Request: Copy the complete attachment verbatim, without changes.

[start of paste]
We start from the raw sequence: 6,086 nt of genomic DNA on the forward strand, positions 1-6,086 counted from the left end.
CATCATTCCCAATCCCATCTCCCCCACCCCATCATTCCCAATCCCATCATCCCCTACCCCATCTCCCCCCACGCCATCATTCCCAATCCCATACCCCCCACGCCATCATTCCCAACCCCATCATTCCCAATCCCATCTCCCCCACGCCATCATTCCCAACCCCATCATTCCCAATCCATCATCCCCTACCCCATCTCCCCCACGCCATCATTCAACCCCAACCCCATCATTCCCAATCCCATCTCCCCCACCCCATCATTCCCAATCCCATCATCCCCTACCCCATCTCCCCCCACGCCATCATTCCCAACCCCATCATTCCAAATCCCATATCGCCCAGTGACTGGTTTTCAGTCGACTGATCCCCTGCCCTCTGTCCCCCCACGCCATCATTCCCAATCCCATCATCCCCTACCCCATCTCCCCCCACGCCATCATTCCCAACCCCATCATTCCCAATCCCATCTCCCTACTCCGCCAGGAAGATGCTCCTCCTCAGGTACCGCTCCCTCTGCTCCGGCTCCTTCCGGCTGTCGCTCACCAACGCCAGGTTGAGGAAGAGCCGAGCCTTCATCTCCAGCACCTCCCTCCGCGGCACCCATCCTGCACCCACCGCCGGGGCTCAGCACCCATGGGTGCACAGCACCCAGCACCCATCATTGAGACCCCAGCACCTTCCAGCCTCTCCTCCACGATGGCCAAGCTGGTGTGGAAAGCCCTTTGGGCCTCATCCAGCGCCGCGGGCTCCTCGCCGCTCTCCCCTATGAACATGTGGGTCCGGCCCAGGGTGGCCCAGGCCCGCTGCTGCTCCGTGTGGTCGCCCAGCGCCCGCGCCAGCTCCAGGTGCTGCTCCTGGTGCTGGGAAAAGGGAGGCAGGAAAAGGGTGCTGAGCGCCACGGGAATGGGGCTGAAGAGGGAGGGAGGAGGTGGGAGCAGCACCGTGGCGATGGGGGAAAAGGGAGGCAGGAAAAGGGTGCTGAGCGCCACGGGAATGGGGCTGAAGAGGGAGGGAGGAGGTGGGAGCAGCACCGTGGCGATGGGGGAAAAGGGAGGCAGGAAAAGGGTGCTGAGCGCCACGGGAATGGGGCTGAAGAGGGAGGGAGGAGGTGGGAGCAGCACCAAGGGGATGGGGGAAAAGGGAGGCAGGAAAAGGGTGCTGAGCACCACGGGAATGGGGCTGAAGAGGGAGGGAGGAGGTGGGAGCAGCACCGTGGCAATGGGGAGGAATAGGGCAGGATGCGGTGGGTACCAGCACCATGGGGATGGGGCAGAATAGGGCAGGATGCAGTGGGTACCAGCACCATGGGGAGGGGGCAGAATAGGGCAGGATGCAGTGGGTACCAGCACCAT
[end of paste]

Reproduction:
We start from the raw sequence: 6,086 nt of genomic DNA on the forward strand, positions 1-6,086 counted from the left end.
CATCATTCCCAATCCCATCTCCCCCACCCCATCATTCCCAATCCCATCATCCCCTACCCCATCTCCCCCCACGCCATCATTCCCAATCCCATACCCCCCACGCCATCATTCCCAACCCCATCATTCCCAATCCCATCTCCCCCACGCCATCATTCCCAACCCCATCATTCCCAATCCATCATCCCCTACCCCATCTCCCCCACGCCATCATTCAACCCCAACCCCATCATTCCCAATCCCATCTCCCCCACCCCATCATTCCCAATCCCATCATCCCCTACCCCATCTCCCCCCACGCCATCATTCCCAACCCCATCATTCCAAATCCCATATCGCCCAGTGACTGGTTTTCAGTCGACTGATCCCCTGCCCTCTGTCCCCCCACGCCATCATTCCCAATCCCATCATCCCCTACCCCATCTCCCCCCACGCCATCATTCCCAACCCCATCATTCCCAATCCCATCTCCCTACTCCGCCAGGAAGATGCTCCTCCTCAGGTACCGCTCCCTCTGCTCCGGCTCCTTCCGGCTGTCGCTCACCAACGCCAGGTTGAGGAAGAGCCGAGCCTTCATCTCCAGCACCTCCCTCCGCGGCACCCATCCTGCACCCACCGCCGGGGCTCAGCACCCATGGGTGCACAGCACCCAGCACCCATCATTGAGACCCCAGCACCTTCCAGCCTCTCCTCCACGATGGCCAAGCTGGTGTGGAAAGCCCTTTGGGCCTCATCCAGCGCCGCGGGCTCCTCGCCGCTCTCCCCTATGAACATGTGGGTCCGGCCCAGGGTGGCCCAGGCCCGCTGCTGCTCCGTGTGGTCGCCCAGCGCCCGCGCCAGCTCCAGGTGCTGCTCCTGGTGCTGGGAAAAGGGAGGCAGGAAAAGGGTGCTGAGCGCCACGGGAATGGGGCTGAAGAGGGAGGGAGGAGGTGGGAGCAGCACCGTGGCGATGGGGGAAAAGGGAGGCAGGAAAAGGGTGCTGAGCGCCACGGGAATGGGGCTGAAGAGGGAGGGAGGAGGTGGGAGCAGCACCGTGGCGATGGGGGAAAAGGGAGGCAGGAAAAGGGTGCTGAGCGCCACGGGAATGGGGCTGAAGAGGGAGGGAGGAGGTGGGAGCAGCACCAAGGGGATGGGGGAAAAGGGAGGCAGGAAAAGGGTGCTGAGCACCACGGGAATGGGGCTGAAGAGGGAGGGAGGAGGTGGGAGCAGCACCGTGGCAATGGGGAGGAATAGGGCAGGATGCGGTGGGTACCAGCACCATGGGGATGGGGCAGAATAGGGCAGGATGCAGTGGGTACCAGCACCATGGGGAGGGGGCAGAATAGGGCAGGATGCAGTGGGTACCAGCACCAT